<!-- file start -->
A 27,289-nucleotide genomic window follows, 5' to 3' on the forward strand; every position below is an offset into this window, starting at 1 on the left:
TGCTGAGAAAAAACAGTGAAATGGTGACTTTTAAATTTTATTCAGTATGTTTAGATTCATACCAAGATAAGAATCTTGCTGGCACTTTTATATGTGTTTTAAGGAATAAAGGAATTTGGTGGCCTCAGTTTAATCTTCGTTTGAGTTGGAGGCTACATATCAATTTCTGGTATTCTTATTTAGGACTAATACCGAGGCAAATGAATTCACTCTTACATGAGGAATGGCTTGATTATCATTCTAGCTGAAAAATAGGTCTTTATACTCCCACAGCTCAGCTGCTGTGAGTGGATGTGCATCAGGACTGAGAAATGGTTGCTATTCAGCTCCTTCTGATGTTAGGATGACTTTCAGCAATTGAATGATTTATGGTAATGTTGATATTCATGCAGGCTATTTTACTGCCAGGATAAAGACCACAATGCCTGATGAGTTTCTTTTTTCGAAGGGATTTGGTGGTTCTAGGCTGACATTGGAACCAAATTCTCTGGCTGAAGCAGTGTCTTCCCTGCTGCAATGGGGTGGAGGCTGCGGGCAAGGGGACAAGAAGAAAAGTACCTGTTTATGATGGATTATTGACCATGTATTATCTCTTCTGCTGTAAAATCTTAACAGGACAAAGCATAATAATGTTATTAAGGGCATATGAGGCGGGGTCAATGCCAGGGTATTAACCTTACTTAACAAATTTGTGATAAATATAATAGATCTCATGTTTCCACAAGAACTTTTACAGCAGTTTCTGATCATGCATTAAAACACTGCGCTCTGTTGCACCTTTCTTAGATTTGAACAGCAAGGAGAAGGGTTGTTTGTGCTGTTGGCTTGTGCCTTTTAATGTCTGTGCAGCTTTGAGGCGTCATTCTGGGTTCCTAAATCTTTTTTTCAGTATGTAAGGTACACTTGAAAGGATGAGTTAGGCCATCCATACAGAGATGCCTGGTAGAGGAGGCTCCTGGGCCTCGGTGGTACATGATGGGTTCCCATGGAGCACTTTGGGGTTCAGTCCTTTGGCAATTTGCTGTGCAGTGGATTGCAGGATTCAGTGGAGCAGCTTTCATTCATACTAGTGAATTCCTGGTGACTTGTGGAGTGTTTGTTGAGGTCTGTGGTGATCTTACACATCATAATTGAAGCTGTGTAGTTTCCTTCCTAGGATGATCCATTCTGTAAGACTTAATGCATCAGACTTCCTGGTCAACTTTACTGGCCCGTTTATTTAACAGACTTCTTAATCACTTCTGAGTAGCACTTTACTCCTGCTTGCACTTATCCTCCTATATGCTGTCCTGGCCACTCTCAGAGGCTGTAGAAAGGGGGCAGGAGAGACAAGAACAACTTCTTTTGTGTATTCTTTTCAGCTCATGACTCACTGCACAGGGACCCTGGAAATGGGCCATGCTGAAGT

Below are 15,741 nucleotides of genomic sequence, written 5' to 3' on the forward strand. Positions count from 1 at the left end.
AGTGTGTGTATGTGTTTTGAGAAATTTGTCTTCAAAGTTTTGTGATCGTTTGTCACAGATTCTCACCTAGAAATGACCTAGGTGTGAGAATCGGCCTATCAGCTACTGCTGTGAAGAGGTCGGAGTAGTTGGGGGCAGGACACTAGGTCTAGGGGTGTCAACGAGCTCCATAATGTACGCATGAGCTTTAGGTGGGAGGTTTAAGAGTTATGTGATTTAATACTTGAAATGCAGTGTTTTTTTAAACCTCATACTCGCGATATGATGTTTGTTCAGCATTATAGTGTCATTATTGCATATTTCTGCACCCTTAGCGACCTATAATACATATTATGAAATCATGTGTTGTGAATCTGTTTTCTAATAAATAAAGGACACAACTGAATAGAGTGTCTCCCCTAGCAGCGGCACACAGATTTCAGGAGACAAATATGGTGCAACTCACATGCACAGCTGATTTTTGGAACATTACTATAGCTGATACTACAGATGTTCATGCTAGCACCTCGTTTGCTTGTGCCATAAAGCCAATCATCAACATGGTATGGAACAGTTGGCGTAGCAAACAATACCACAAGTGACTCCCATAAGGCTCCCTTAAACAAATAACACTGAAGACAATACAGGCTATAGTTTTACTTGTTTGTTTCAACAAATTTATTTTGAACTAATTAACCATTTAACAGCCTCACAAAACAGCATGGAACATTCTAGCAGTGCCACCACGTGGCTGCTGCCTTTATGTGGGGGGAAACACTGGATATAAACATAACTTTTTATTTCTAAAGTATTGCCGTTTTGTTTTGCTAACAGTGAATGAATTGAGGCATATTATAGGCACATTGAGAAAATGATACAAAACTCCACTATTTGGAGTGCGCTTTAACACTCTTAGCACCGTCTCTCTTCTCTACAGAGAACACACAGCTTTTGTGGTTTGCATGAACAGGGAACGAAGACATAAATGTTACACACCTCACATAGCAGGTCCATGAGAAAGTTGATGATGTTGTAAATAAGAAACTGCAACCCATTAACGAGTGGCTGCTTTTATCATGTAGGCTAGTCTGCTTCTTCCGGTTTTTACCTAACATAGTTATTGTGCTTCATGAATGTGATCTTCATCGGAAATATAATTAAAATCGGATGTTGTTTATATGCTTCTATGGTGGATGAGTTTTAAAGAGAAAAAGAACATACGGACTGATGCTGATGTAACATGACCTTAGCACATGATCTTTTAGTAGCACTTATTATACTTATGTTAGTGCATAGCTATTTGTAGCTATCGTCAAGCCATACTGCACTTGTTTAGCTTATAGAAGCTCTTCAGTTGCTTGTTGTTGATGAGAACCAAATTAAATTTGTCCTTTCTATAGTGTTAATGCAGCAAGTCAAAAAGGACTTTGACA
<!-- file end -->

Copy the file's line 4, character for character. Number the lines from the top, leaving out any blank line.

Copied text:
AGTGTGTGTATGTGTTTTGAGAAATTTGTCTTCAAAGTTTTGTGATCGTTTGTCACAGATTCTCACCTAGAAATGACCTAGGTGTGAGAATCGGCCTATCAGCTACTGCTGTGAAGAGGTCGGAGTAGTTGGGGGCAGGACACTAGGTCTAGGGGTGTCAACGAGCTCCATAATGTACGCATGAGCTTTAGGTGGGAGGTTTAAGAGTTATGTGATTTAATACTTGAAATGCAGTGTTTTTTTAAACCTCATACTCGCGATATGATGTTTGTTCAGCATTATAGTGTCATTATTGCATATTTCTGCACCCTTAGCGACCTATAATACATATTATGAAATCATGTGTTGTGAATCTGTTTTCTAATAAATAAAGGACACAACTGAATAGAGTGTCTCCCCTAGCAGCGGCACACAGATTTCAGGAGACAAATATGGTGCAACTCACATGCACAGCTGATTTTTGGAACATTACTATAGCTGATACTACAGATGTTCATGCTAGCACCTCGTTTGCTTGTGCCATAAAGCCAATCATCAACATGGTATGGAACAGTTGGCGTAGCAAACAATACCACAAGTGACTCCCATAAGGCTCCCTTAAACAAATAACACTGAAGACAATACAGGCTATAGTTTTACTTGTTTGTTTCAACAAATTTATTTTGAACTAATTAACCATTTAACAGCCTCACAAAACAGCATGGAACATTCTAGCAGTGCCACCACGTGGCTGCTGCCTTTATGTGGGGGGAAACACTGGATATAAACATAACTTTTTATTTCTAAAGTATTGCCGTTTTGTTTTGCTAACAGTGAATGAATTGAGGCATATTATAGGCACATTGAGAAAATGATACAAAACTCCACTATTTGGAGTGCGCTTTAACACTCTTAGCACCGTCTCTCTTCTCTACAGAGAACACACAGCTTTTGTGGTTTGCATGAACAGGGAACGAAGACATAAATGTTACACACCTCACATAGCAGGTCCATGAGAAAGTTGATGATGTTGTAAATAAGAAACTGCAACCCATTAACGAGTGGCTGCTTTTATCATGTAGGCTAGTCTGCTTCTTCCGGTTTTTACCTAACATAGTTATTGTGCTTCATGAATGTGATCTTCATCGGAAATATAATTAAAATCGGATGTTGTTTATATGCTTCTATGGTGGATGAGTTTTAAAGAGAAAAAGAACATACGGACTGATGCTGATGTAACATGACCTTAGCACATGATCTTTTAGTAGCACTTATTATACTTATGTTAGTGCATAGCTATTTGTAGCTATCGTCAAGCCATACTGCACTTGTTTAGCTTATAGAAGCTCTTCAGTTGCTTGTTGTTGATGAGAACCAAATTAAATTTGTCCTTTCTATAGTGTTAATGCAGCAAGTCAAAAAGGACTTTGACA